In the morning at Chhomrong, we were sent off by our teahouse hosts after every one of us was given a Tibetan knit bracelet for a safe journey to Annapurna Base Camp and back. Traditionally, you’re supposed to wear these bracelets until they fall off on their own, and I’m happy to say that mine still sits nicely on my wrist even today.
Earlier in these Nepal posts I talked about the concept of the Nepali Flat — and nowhere is it more apparent than between Chhomrong and the neighboring village of Sinuwa. From Chhomrong, looking further up the canyon, Sinuwa only appears slightly higher than the village of German bakeries. Chhomrong sits at 2,170 meters (7,119 feet) while Sinuwa is at 2,360 (7,742 feet). However, to get from one village to the next, hikers must descend a seemingly never-ending staircase down to the Chhomrong Khola’s canyon then all the way back up and then some.
I will be honest say that this was one of those hiking days where, as you trudge along your journey, you don’t find that state of blissful walking meditation but rather have your head filled with thoughts like “Wait, I’m doing this for fun?” and “Why did I ever decide to get into hiking in the first place?” It definitely didn’t help when we got caught in torrential, driving rains on the climb up, either.
But, as they say, the peaks don’t have as much meaning without the valleys – and we trudged along the route soaked and shivering, some extra cups of hot ginger tea were especially welcome at Sinuwa. We listened to the rain pelt the tin roofing, deafening any attempt at conversation. Weary, rain-drenched glances communicated everything that needed to be said.
As we geared up to continue our trek, the rain mercifully moved north, revealing sunny skies behind us while once again obscuring the peaks ahead.
The trail past Sinuwa climbs through thick forests of ferns, orchids, and towering rhododendron forests. If you’re only used to seeing these plants in their common shrub size, you’ll probably be a little taken aback once you see them growing in their favorite conditions.
This part of the trek has a very “Pacific Northwest” feel to it. You’re basically hiking through clouds at this point, so the air is cool but humid. Plants literally grow on top of each other, and everything that isn’t a plant is probably covered in moss. Although you’re probably here to gawk at the highest peaks on earth, this is a good time to remember that sometimes the little things on treks like this can be just as beautiful.
By the time you make it to Dhoban, you’ll have hiked about 7.1 miles (11.5 kilometers) and earned whatever giant pile of delicious food you decide to down for dinner here. If you’re lucky, the clouds will break and reveal the form of Machhapuchare above. Or you may just have to wait until the next morning like we did. The wait was worth it, though, as sun seemed to beam directly behind the fish tail peak, calling us forward like a beacon. Definitely not the worst way to wake up on a brisk, cool mountain morning.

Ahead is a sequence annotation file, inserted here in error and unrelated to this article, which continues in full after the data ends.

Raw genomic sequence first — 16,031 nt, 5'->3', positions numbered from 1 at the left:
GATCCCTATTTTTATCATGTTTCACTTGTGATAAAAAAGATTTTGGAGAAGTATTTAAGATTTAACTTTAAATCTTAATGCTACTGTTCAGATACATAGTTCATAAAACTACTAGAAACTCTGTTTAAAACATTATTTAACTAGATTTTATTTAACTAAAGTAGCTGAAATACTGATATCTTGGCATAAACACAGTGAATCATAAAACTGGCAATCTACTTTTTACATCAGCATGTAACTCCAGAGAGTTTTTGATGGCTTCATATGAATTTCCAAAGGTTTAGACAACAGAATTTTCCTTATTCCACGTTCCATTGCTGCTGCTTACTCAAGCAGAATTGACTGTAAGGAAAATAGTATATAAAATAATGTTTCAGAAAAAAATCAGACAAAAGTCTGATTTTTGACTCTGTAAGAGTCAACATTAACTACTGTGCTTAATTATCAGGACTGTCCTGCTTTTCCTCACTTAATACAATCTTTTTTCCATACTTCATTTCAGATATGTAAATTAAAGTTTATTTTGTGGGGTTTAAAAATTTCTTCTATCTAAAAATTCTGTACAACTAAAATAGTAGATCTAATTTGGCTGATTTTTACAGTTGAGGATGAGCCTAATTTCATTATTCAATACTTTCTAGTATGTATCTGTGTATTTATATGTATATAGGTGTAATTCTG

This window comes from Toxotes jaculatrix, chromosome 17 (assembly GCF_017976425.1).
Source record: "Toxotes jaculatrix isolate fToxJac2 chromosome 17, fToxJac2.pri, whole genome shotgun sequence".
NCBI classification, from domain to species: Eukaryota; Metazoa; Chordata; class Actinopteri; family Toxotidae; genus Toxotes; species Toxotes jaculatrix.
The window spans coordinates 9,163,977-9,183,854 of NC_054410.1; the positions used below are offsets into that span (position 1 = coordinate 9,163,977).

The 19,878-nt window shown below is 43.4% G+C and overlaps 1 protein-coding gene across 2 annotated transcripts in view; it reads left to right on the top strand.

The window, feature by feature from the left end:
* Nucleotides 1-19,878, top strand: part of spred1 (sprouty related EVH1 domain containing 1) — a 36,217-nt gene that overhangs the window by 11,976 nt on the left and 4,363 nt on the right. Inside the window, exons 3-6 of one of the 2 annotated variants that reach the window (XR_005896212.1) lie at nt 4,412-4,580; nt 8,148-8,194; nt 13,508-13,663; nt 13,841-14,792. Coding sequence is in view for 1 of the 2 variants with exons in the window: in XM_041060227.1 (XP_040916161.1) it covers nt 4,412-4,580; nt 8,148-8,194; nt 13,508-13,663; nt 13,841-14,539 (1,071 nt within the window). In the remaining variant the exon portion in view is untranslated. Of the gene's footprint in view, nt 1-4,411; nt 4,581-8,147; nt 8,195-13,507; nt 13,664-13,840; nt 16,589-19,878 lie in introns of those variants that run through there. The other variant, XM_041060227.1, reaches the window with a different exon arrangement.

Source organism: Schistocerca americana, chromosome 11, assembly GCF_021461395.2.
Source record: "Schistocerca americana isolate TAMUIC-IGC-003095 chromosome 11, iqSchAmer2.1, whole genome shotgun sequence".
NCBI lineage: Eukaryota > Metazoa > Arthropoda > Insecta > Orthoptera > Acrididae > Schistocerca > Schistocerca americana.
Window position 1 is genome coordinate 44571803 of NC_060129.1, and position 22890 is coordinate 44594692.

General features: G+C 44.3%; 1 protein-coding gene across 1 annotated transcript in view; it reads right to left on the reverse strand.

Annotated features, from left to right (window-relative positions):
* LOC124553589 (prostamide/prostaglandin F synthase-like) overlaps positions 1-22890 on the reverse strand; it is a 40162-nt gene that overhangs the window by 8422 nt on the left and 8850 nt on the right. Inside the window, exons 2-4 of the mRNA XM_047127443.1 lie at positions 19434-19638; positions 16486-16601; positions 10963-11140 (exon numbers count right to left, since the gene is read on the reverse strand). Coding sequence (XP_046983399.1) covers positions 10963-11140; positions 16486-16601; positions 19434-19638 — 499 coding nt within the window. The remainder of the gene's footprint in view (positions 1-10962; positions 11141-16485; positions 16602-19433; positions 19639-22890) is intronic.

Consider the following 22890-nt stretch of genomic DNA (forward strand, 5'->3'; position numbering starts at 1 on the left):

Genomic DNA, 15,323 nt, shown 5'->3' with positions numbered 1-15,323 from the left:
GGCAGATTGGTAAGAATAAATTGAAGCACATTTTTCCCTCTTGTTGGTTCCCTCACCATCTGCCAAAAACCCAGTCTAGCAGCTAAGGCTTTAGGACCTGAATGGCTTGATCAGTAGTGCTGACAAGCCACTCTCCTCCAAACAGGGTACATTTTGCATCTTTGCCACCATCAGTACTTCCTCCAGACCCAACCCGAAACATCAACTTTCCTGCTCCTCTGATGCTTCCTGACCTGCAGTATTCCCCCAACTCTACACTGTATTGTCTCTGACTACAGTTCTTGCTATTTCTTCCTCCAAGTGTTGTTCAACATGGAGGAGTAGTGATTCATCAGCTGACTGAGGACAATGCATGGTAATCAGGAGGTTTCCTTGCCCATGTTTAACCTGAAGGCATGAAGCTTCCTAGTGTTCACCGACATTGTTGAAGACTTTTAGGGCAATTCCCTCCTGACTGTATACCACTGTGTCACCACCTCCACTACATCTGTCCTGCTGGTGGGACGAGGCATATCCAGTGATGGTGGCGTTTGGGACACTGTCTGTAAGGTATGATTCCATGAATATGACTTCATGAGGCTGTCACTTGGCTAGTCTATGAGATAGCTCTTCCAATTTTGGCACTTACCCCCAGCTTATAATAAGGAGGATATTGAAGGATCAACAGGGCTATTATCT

Because we were now waking up above 8,500 feet and set to sleep at 10,597 feet that night, the next two days are built to be pretty low-key. It’s only about 6.2 miles from Dobhan to Machhapuchare Base Camp, but Active splits that chunk up into two days to allow for adjustment to the altitude and a little wiggle room in case some inclement weather sets in.
The trail between Dobhan to Deurali is through a gorgeous stretch of bamboo and rhododendron forest. Occasionally the mountain tops peek through the tree cover — and if you keep your eye open you may also spot some langur monkeys hiding out on the branches.
North of Dhoban, you’ll pass a small shrine directly on the trail itself. There may be lit candles or incense inside the shrine, and the colorful and ubiquitous prayer flags are tied up throughout the tree canopy. As you pass, keep the shrine on your right — travel around Buddhist and Hindu shrines is always done in a clockwise direction.
More epic landscape views await once you’ve left most of the tree line behind you. Vegetation thins out considerably just south of Deurali. Machhapuchare looms to the east and there are great views from the Hinku Cave, a shelter used by yak herders for centuries.
After this steep hike, it’s just a short trek across a snowfield to Deurali, where caffeine addicts will be thrilled to find an actual, honest-to-goodness espresso machine at the New Panorama Guest House.
On the next day, you’ll wake up at 10,500 feet and finally get above the treeline on your way to Machhapuchare Base Camp at 12,140 feet. Because the trees are just about gone now, the views of the mountains will be truly spectacular. Just north of Deurali, the trail hops across the Modi Khola to avoid an area where the old trail has been completely covered by avalanches.
The sun hits the mountain peaks here before it fills the valley, meaning those mountaintops look — somehow — even more majestic when you’re walking toward them. If you are blessed with a clear day, be sure to watch the very tops for trails of snow being swept off their towering slopes.
Machhapuchare Base Camp is just up ahead. From here, you’ll take another easy day to acclimatize to the altitude (now you’re up at 12,140 feet / 3700 meters). Soak in the views, drink some hot cocoa when it gets cold, play a rousing game of dumbal or spoons with the porters and your fellow travelers.
Summit day is tomorrow.
Active Adventures provided this trip to Modern Hiker at-cost, excluding airfare. They did not exercise any form of editorial control or direction over posts on the site.